Washington Capitals

Caps Move Forward Without Live Organist

Bruce Anderson reflects on two decades of playing for the crowd

Bruce Anderson

When Washington Capitals fans return to Capital One Arena next month for the beginning of the new season, a fan favorite who’s been with the team for more than two decades won’t be there. The team will no longer have an organist playing for the crowd.

The sound of a live organ player driving the crowd has been a constant at Caps home games since the team first hit the ice in 1974, and for the past 22 seasons, the man behind that organ has been Bruce Anderson

“To be able to play at the games and to, you know, have the fans cheer and chant and things like that – really like nothing else, no other experience you can imagine from a music standpoint,” he said.

Anderson got the gig after he sold the team a new organ in 1999.

The classically trained musician has been teaching music for more than 40 years. He’s disappointed about losing his night job but not bitter.

“I would have liked to have, you know, one more season at least,” he said.

In a written statement, the team announced, “Ahead of the 2022-23 season, we decided not to bring back the live portion of the organ. We are continuously finding ways to transform the in-game experience, including having professionally recorded organ songs and prompts. We thank Bruce for his contributions to the organization and wish him the very best.”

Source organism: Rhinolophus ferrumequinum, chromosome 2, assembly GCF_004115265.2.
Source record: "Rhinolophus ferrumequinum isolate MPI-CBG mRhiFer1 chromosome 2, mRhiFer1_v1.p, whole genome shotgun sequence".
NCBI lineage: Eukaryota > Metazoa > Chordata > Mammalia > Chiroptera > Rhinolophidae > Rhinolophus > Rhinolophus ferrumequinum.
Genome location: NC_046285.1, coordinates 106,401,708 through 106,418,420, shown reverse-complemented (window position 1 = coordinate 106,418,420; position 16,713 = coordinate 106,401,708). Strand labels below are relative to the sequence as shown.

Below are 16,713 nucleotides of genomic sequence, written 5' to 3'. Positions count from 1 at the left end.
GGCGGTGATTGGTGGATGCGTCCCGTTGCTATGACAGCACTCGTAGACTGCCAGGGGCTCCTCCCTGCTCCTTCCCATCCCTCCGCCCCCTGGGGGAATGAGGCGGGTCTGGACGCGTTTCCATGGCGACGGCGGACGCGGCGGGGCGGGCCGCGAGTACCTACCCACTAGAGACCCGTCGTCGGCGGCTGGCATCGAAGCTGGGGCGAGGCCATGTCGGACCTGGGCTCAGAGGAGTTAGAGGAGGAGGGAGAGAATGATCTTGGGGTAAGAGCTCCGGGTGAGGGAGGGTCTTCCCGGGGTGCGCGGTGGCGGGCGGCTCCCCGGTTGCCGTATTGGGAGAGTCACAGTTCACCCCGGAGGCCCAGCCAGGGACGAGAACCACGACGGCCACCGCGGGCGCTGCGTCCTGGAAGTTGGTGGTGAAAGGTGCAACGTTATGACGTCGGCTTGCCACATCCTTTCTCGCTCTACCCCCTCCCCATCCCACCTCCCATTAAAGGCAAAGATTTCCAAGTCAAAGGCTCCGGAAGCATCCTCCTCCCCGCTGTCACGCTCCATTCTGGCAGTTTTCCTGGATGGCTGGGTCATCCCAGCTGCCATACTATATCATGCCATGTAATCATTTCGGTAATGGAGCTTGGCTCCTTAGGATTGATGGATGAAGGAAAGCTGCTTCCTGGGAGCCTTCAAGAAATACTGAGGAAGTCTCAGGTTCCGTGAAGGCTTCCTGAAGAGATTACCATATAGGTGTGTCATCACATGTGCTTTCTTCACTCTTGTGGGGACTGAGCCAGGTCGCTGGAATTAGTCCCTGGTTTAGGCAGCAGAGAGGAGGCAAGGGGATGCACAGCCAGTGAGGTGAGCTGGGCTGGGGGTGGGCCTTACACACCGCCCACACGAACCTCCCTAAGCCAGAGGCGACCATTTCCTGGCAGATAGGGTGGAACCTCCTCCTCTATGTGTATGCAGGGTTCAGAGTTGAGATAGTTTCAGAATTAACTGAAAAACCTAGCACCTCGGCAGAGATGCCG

Fans like Arif Durrani, a lifelong Caps fan and a professional musician, hate to see Anderson go.

“He helps the crowd know what to do,” Durrani said. “You know, the Caps chant, ‘Let’s go Caps,’ or, just, I love that old-style organ music, the ballpark music, and I’m going to be sad the live portion of it is going to be gone. I guess they’ll still play recorded stuff, but it’s kind of cheating.”

“He’s actually an institution,” he added.

Anderson has a lot of memories over the past two decades.

“Certainly, winning the Stanley Cup was the No. 1 memory, I have to say, and I got a ring from that and got to march in the parade,” he said.

“Playing at the Winter Classic at the Nationals Park, which was the biggest crowd, I think 50,000 people, it was the biggest crowd I ever played for, you know, national TV and that kind of thing,” he said.

When the Caps take to the ice for their first home game without a live organist, Anderson will be wearing his championship ring and watching his team.

“I’ll be cheering them on,” he said.

Anderson was planning to keep working until Alex Ovechkin finished his career and then retire. He has no plans to stop teaching music and looks forward to catching a Caps game from the stands this season.

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